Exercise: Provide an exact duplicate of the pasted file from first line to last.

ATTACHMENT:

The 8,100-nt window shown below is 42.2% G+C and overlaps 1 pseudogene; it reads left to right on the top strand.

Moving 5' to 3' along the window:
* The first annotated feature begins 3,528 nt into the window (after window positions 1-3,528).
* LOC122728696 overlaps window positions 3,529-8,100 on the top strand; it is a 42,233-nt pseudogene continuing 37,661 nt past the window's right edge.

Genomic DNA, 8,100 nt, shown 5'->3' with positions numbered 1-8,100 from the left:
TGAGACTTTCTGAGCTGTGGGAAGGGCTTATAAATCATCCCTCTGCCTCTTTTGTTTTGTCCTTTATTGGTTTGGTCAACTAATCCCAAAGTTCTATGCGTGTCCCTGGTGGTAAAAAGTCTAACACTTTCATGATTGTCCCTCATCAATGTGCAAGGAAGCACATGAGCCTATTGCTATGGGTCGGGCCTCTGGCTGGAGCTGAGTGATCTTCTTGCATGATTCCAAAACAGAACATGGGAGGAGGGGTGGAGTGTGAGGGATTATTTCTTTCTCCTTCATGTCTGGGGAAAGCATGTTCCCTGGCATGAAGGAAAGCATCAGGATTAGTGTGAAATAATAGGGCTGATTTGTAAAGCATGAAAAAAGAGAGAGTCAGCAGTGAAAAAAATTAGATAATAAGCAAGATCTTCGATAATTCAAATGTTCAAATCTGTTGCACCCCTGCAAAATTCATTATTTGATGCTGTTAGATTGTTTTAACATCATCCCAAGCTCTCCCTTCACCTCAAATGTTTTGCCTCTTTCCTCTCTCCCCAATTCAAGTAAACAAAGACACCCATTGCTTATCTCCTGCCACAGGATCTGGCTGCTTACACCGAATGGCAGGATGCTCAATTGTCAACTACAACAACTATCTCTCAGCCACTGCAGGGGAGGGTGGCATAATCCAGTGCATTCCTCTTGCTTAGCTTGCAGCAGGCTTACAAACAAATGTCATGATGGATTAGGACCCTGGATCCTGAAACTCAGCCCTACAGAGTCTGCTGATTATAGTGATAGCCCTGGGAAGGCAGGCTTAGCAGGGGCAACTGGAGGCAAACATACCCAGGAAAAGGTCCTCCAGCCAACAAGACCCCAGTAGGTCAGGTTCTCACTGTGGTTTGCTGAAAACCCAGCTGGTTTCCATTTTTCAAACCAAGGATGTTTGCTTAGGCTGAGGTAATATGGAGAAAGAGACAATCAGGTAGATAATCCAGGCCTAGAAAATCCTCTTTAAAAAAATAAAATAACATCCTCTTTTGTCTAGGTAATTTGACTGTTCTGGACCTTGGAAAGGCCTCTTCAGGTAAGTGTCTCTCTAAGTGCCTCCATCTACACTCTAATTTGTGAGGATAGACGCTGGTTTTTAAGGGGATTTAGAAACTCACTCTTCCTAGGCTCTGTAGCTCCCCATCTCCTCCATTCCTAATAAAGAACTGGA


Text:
The 8,100-nt window shown below is 42.2% G+C and overlaps 1 pseudogene; it reads left to right on the top strand.

Moving 5' to 3' along the window:
* The first annotated feature begins 3,528 nt into the window (after window positions 1-3,528).
* LOC122728696 overlaps window positions 3,529-8,100 on the top strand; it is a 42,233-nt pseudogene continuing 37,661 nt past the window's right edge.

Genomic DNA, 8,100 nt, shown 5'->3' with positions numbered 1-8,100 from the left:
TGAGACTTTCTGAGCTGTGGGAAGGGCTTATAAATCATCCCTCTGCCTCTTTTGTTTTGTCCTTTATTGGTTTGGTCAACTAATCCCAAAGTTCTATGCGTGTCCCTGGTGGTAAAAAGTCTAACACTTTCATGATTGTCCCTCATCAATGTGCAAGGAAGCACATGAGCCTATTGCTATGGGTCGGGCCTCTGGCTGGAGCTGAGTGATCTTCTTGCATGATTCCAAAACAGAACATGGGAGGAGGGGTGGAGTGTGAGGGATTATTTCTTTCTCCTTCATGTCTGGGGAAAGCATGTTCCCTGGCATGAAGGAAAGCATCAGGATTAGTGTGAAATAATAGGGCTGATTTGTAAAGCATGAAAAAAGAGAGAGTCAGCAGTGAAAAAAATTAGATAATAAGCAAGATCTTCGATAATTCAAATGTTCAAATCTGTTGCACCCCTGCAAAATTCATTATTTGATGCTGTTAGATTGTTTTAACATCATCCCAAGCTCTCCCTTCACCTCAAATGTTTTGCCTCTTTCCTCTCTCCCCAATTCAAGTAAACAAAGACACCCATTGCTTATCTCCTGCCACAGGATCTGGCTGCTTACACCGAATGGCAGGATGCTCAATTGTCAACTACAACAACTATCTCTCAGCCACTGCAGGGGAGGGTGGCATAATCCAGTGCATTCCTCTTGCTTAGCTTGCAGCAGGCTTACAAACAAATGTCATGATGGATTAGGACCCTGGATCCTGAAACTCAGCCCTACAGAGTCTGCTGATTATAGTGATAGCCCTGGGAAGGCAGGCTTAGCAGGGGCAACTGGAGGCAAACATACCCAGGAAAAGGTCCTCCAGCCAACAAGACCCCAGTAGGTCAGGTTCTCACTGTGGTTTGCTGAAAACCCAGCTGGTTTCCATTTTTCAAACCAAGGATGTTTGCTTAGGCTGAGGTAATATGGAGAAAGAGACAATCAGGTAGATAATCCAGGCCTAGAAAATCCTCTTTAAAAAAATAAAATAACATCCTCTTTTGTCTAGGTAATTTGACTGTTCTGGACCTTGGAAAGGCCTCTTCAGGTAAGTGTCTCTCTAAGTGCCTCCATCTACACTCTAATTTGTGAGGATAGACGCTGGTTTTTAAGGGGATTTAGAAACTCACTCTTCCTAGGCTCTGTAGCTCCCCATCTCCTCCATTCCTAATAAAGAACTGGA